Listen to part of a lecture in a paleontology class.
As we've discussed, birds are apparently descendants of dinosaurs, and share many commonalities with some dinosaur species, like, uh, feathers and maybe even flight. And of course, egg laying.
OK, so, many paleontologists, myself included, have wondered about other similarities between dinosaurs and birds.
Since adult dinosaur fossils have sometimes been discovered near, or on top of, nests, we've been looking into dinosaur parenting behavior.
Well, that sounds so gentle and caring. But dinosaurs were ferocious reptiles-and reptiles don't take care of their young, do they?
Well, some reptiles incubate their eggs-crocodiles do. And as for popular attitudes toward dinosaurs...well, take the Oviraptor for instance.
In the 1920s, a paleontologist discovered the fossil remains of a small dinosaur near a nest containing eggs.
He assumed the dinosaur was stealing the eggs, so he named it "Oviraptor."
That means "egg thief" in Latin...which fueled the generally negative public image of such dinosaurs.
But by the 1990s, other experts had convincingly made the case that, instead of robbing the nest, the Oviraptor was probably taking care of the eggs.
You see, dinosaurs' closest living relatives-birds and crocodiles-display nesting behavior.
And dinosaur fossils have been found in postures that we now believe to indicate brooding behavior, that is, sitting on the eggs until they hatch.
So we're curious about the type of care dinosaurs gave to their young.
And we'd like to figure out which dinosaur parent, the male or the female, gave the care.
Shouldn't the behavior of crocodiles and birds give us some clues, then?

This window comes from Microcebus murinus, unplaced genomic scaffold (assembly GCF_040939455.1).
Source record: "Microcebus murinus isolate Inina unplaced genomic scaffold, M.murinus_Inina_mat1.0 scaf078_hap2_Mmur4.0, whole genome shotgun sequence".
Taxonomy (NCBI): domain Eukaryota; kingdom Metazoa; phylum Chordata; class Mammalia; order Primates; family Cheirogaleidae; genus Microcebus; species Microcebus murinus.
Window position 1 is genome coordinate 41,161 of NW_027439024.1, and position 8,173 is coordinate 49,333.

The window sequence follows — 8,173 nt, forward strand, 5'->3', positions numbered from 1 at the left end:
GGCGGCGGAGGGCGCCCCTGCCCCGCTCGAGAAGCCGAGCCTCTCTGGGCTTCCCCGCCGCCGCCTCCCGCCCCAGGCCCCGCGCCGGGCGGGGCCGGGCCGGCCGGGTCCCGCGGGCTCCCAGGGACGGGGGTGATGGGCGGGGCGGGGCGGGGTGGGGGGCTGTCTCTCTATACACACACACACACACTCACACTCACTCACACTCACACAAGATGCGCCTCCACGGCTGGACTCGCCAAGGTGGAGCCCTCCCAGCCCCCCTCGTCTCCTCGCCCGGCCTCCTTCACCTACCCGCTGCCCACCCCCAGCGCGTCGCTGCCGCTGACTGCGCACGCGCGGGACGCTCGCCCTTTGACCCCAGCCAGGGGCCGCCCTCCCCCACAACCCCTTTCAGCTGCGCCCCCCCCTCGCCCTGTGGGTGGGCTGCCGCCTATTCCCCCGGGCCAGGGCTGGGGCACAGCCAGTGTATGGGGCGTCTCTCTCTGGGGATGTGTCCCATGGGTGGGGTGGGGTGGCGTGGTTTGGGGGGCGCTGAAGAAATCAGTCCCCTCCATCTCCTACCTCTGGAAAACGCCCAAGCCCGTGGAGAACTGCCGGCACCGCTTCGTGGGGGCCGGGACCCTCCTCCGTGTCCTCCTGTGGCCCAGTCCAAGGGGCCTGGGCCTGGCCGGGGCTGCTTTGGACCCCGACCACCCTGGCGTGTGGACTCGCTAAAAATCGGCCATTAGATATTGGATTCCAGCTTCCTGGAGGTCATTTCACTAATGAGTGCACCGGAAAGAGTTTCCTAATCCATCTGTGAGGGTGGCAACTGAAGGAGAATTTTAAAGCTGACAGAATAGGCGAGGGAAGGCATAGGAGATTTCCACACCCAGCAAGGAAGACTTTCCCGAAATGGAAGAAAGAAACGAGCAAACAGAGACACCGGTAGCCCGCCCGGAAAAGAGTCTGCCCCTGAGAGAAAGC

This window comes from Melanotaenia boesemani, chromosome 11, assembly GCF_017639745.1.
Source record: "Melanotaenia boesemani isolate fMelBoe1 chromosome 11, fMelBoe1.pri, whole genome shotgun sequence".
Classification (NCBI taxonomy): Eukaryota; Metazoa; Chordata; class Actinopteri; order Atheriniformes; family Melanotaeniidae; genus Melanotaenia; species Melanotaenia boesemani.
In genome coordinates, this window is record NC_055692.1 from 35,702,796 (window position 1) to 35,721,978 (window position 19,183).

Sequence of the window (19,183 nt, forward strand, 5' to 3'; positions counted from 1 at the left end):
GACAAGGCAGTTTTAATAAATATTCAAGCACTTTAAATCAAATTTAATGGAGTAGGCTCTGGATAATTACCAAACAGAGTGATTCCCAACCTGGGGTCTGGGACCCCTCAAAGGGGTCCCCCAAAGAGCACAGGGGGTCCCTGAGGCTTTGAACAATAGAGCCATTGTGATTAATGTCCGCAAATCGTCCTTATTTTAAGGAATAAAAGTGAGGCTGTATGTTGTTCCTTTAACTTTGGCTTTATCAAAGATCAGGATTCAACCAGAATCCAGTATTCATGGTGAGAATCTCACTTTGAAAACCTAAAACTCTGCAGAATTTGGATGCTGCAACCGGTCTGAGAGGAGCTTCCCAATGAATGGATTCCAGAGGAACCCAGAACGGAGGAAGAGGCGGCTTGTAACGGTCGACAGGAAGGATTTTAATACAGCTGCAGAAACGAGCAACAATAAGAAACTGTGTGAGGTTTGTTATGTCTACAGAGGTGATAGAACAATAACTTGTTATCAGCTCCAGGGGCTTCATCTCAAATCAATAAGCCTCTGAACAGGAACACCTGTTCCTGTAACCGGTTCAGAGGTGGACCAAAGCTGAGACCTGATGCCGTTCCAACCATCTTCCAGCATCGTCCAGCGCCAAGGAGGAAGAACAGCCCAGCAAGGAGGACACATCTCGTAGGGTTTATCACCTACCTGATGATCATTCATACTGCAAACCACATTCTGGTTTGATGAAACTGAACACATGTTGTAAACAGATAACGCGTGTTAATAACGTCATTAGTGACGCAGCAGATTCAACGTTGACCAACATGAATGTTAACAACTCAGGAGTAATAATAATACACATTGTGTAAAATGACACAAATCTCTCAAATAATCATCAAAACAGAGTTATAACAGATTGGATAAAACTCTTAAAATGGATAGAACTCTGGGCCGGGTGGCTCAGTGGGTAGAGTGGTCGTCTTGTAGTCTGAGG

Well, with crocodiles, it's the female who guards the nest. And with birds, it depends on the species.
It can be the male or the female that takes care of the eggs. Or both. In over 90 percent of all bird species, both parents take care of the eggs... and the young birds.
But sometimes it's just the male?
Well, exclusive care by the male parent is much less common, but it does occur.
Now for animals other than birds, the care of young by both parents is pretty unusual in the animal kingdom-males contribute to parental care in fewer than 5 percent of all mammalian species.
It's even less frequent among reptiles.
And, exclusive care by the male is very rare.
So, researchers have wondered about the evolution of male parenting behavior in birds for quite some time.
And now there's research showing that, for some of the birds' dinosaur relatives, it's likely that the male parent was also in charge of taking care of the eggs.
How did they figure that out?
Well, first they looked at clutch volume-that's the number of eggs in the nest-of crocodiles, birds...and three types of dinosaurs, including Oviraptors, that are thought to be closely related to the dinosaur ancestors of birds.
So, when researchers examined fossilized remains of nests, they found that the dinosaurs had larger clutch volumes, more eggs in the nest, that is, than most of the crocodiles and birds that were studied.
But, and this is important, their clutch volumes matched those of birds that have only male parental care.
You see, bird species in which only the males take care of the nest tend to have the largest clutches of eggs.
So, what's the connection between bird and dinosaur behavior?
Well, researchers now believe, because of this study, that the male parenting behavior of these birds might have its origins in the behavior of dinosaurs.
Based only on evidence of clutch volume size? -the number of eggs?
No, there's more.
They also examined the fossilized bones of those three types of dinosaurs that were found on or near nests... to determine their sex.
You see, adult female birds, during egg production, produce a layer of spongy bone tissue inside certain long bones.
And so did female dinosaurs of the kinds that were investigated.
This spongy tissue serves as a source of calcium for eggshell formation.
But when the dinosaur fossils were examined, there were no spongy bone deposits.
Meaning that those dinosaurs on the nests were probably adult males... who wouldn't have needed calcium for making eggshells.
Exactly. And then there's this. Birds like the kiwi, the ostrich, and the emu-they share certain physical characteristics with these dinosaurs, and, interestingly, they also show a consistent pattern of nest care by the male.